Expectations of your coach throughout the athletic recruiting process

Expectations of your coach in football recruiting and basketball recruitingThis is a tough area to talk about because it really depends on the situation and the school.  Some coaches are very young and recruiting is not something they have dealt with in the past.  Others are experienced and have sent many players to the college level and know exactly what they are doing.  My guess is that most coaches end up somewhere in between.

The first thing you should expect out of your coach is honesty.  If you are an athlete who gets in trouble often away from the field or the court, expect the your coach to be honest.  If he is not and sugarcoats it, the college coach will eventually get word (They talk to just about everyone possible to learn more about the athlete) of this and discount much that the coach says.  So as I have said before, stay out of trouble and get good grades.

The second area that your coach should be able to help you is in getting your name out.  If your high school coach has been in that position for an extended length of time, there is a good chance that he has had some contact either in person or over the phone with the big college programs throughout your state.  Your coach may also have connections with other friends in the business that can help you get your name out.  Let me say that while this is desired, it does not happen with every coach.  Some have more contacts and others don’t, it just depends on how much they network themselves in speaking with college coaches.  Another area to mention is that your coach, in probably 99% of the cases, does not have the time to help you identify certain schools that would be good fits.  This is something that your family needs to talk about and do together.

The third area is something that the coach can really help you with.  That is getting quality video tape from your games to include when putting together a highlight video.  Like a lot of other things, this really depends on the school and their resources in how quality the video is.  The school may only be able to afford a video recorder from the 1980s that puts the video on VHS.  Others may have high definition video equipment that allows the coaches to have a great picture on the video.  Really, it depends on the resources at the school.  If the tape quality is bad and you are aware of it, make sure your parents are taping games but the first place to go is your coach.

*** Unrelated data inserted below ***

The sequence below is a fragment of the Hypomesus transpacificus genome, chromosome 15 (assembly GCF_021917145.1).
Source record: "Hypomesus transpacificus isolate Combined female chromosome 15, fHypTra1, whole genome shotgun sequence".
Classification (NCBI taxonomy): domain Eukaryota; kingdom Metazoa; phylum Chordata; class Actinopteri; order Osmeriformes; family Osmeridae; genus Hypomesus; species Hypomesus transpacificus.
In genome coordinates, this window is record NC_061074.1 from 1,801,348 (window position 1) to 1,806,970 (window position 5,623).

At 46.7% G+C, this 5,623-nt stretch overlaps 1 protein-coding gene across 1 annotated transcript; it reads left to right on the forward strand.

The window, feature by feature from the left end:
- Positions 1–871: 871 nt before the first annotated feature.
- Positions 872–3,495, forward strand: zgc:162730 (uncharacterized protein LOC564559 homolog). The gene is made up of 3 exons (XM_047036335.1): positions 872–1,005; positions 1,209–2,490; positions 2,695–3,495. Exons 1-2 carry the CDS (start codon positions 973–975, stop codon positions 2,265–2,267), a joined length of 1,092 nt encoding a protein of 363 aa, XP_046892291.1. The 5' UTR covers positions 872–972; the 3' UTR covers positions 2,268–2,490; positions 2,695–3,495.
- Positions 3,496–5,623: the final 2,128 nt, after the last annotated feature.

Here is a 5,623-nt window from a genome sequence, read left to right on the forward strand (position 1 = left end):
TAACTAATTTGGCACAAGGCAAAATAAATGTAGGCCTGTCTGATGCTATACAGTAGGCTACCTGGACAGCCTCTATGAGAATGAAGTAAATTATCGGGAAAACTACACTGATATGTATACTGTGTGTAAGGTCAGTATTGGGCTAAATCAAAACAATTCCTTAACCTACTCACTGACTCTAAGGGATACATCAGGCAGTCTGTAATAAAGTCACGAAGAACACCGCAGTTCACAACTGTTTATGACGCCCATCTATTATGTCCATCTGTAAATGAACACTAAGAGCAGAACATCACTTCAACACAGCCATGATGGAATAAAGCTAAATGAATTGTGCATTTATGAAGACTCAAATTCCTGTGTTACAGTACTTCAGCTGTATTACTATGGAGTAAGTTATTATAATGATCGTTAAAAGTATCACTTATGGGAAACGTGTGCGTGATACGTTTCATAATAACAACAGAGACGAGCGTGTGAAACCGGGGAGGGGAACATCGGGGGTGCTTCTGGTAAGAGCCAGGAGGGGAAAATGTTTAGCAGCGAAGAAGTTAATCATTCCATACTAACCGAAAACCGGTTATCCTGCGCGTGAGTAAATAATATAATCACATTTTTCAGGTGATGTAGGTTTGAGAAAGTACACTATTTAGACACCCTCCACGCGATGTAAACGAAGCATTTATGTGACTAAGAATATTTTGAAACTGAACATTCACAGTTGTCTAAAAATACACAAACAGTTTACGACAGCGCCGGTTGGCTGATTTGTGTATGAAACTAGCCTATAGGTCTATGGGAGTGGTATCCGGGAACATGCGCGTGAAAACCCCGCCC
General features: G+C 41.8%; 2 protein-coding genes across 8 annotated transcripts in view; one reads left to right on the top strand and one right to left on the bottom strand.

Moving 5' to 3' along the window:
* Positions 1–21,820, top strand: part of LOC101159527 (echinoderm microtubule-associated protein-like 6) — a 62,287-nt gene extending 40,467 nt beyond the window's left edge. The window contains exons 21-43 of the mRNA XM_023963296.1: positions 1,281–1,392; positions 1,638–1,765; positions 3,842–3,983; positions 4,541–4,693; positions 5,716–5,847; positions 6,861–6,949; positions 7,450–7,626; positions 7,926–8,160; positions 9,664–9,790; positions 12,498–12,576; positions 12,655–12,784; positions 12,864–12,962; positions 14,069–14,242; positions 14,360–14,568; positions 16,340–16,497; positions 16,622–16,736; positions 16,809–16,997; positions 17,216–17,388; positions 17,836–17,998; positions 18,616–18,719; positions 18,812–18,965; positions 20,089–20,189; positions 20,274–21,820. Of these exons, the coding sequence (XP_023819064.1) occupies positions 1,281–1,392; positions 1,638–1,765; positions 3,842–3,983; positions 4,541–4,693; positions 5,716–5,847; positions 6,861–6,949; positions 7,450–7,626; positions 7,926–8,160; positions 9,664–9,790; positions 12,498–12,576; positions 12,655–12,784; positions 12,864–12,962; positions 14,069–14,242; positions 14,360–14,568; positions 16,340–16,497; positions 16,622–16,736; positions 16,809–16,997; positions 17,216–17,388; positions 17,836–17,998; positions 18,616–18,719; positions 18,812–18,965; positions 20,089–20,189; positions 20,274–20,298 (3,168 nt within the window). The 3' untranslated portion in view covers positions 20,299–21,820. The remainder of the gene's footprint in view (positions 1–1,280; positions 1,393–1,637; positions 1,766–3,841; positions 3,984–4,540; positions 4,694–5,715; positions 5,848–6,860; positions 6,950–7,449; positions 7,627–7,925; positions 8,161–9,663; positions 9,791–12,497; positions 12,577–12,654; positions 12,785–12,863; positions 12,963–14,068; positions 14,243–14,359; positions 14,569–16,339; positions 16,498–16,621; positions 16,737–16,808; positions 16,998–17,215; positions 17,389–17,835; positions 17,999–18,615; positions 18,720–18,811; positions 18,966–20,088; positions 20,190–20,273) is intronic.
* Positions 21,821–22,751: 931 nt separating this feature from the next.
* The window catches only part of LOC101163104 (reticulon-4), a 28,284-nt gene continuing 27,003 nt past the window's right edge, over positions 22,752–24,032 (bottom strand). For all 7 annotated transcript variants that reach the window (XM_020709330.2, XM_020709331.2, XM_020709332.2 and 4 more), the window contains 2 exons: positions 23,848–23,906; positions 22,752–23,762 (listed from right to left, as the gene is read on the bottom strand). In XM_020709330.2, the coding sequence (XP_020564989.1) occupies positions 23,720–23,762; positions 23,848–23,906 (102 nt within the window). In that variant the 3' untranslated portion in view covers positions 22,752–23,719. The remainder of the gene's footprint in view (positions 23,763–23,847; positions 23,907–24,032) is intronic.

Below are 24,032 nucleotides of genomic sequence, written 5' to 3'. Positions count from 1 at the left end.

The fourth area that your coach should help you with is taking your game to the next level.  If you make him aware that you want to play college athletics at the scholarship level, you have to prove to him that you are willing to put in the extra time to excel.  As an athlete, you need to be asking him or her about what areas that you need to work on all the time as well as trying to finding new drills and exercises that can help you in those areas.  By developing that relationship with the coach, it will help put him even more in your corner if you need someone to go to bat for you.  Obviously be sincere in this but it can really help show what type of person you are to the coach.

And the fifth and final area when expecting things out of your coach is to know that while you are a great player for him and have done a lot for him, he has other more important priorities that take precedence over your recruiting.  That is why I think it is so important for the family to do a lot of recruiting.  You know what level your kid would like to play sports at in college so you can target those schools.  The coach has a lot going in his life with his own family, teaching (In most cases), and trying to help his team develop.  While he you like you to get a scholarship in college, it is not what he has been dreaming for over the last ten years.

One final suggestion that I promise will help the relationship with the family and the coach.  Do not be that parent who consistently pesters him or her about getting their child more shots or touches, depending on the sport.  If you go overboard as a parent or are not realistic about your abilities, the coach will be hard pressed to really help.  Make sure to figure out what level the coach thinks you as a player can play at.  If the coach says Division III and you feel you are a Division I-AA football player, who need to take a hard look at yourself and your ability before moving forward.  That self realization will not be easy.

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